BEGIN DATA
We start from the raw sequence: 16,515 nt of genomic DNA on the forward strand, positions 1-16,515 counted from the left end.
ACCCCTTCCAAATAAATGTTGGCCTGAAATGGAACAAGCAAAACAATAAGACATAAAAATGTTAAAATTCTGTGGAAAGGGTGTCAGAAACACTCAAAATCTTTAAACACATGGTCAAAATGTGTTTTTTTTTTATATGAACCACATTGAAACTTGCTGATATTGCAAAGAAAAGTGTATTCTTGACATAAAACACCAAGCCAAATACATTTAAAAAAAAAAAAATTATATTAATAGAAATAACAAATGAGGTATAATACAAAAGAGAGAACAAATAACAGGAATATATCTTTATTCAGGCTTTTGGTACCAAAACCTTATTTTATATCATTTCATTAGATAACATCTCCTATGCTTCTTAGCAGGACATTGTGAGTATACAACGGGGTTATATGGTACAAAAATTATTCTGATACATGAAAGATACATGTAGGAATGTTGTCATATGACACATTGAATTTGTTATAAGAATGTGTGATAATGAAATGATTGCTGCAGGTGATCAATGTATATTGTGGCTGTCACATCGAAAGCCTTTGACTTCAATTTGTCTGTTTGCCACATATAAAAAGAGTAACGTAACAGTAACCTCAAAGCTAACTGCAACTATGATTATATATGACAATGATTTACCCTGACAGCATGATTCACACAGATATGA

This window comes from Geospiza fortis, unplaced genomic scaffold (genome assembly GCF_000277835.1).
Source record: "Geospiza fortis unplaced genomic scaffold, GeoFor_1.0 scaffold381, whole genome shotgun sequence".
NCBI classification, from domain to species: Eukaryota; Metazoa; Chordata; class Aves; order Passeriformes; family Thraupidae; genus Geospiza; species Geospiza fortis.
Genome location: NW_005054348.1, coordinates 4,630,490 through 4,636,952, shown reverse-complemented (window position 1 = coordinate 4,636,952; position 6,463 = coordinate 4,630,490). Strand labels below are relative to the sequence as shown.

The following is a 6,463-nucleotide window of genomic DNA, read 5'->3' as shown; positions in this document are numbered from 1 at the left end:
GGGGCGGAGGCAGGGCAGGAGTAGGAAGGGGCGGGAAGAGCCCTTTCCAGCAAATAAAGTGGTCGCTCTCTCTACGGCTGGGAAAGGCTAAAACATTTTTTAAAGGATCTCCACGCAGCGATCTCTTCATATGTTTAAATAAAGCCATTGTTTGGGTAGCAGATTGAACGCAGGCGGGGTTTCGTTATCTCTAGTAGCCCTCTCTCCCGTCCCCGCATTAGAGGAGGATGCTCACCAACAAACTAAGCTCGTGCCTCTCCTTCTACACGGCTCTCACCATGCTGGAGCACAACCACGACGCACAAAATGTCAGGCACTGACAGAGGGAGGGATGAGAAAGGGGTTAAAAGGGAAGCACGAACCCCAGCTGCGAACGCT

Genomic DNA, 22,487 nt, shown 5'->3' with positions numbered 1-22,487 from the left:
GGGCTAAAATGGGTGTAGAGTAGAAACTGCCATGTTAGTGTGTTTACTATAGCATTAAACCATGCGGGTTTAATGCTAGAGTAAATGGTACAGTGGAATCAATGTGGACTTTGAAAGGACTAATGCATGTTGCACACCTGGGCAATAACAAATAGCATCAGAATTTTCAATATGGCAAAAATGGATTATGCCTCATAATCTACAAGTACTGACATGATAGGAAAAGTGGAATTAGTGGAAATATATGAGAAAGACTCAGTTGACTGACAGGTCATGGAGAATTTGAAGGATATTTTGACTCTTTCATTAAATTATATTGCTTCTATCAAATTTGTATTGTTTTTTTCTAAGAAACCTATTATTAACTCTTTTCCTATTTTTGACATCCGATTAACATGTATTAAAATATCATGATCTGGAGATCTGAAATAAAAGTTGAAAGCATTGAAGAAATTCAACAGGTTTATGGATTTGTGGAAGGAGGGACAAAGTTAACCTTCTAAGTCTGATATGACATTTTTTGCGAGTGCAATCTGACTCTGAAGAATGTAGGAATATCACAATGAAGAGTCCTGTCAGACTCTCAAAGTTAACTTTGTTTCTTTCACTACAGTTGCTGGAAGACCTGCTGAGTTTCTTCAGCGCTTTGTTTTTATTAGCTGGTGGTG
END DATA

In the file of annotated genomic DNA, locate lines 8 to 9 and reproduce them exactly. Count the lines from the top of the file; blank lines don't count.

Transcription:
GGGGCGGAGGCAGGGCAGGAGTAGGAAGGGGCGGGAAGAGCCCTTTCCAGCAAATAAAGTGGTCGCTCTCTCTACGGCTGGGAAAGGCTAAAACATTTTTTAAAGGATCTCCACGCAGCGATCTCTTCATATGTTTAAATAAAGCCATTGTTTGGGTAGCAGATTGAACGCAGGCGGGGTTTCGTTATCTCTAGTAGCCCTCTCTCCCGTCCCCGCATTAGAGGAGGATGCTCACCAACAAACTAAGCTCGTGCCTCTCCTTCTACACGGCTCTCACCATGCTGGAGCACAACCACGACGCACAAAATGTCAGGCACTGACAGAGGGAGGGATGAGAAAGGGGTTAAAAGGGAAGCACGAACCCCAGCTGCGAACGCT

Genomic DNA, 22,487 nt, shown 5'->3' with positions numbered 1-22,487 from the left: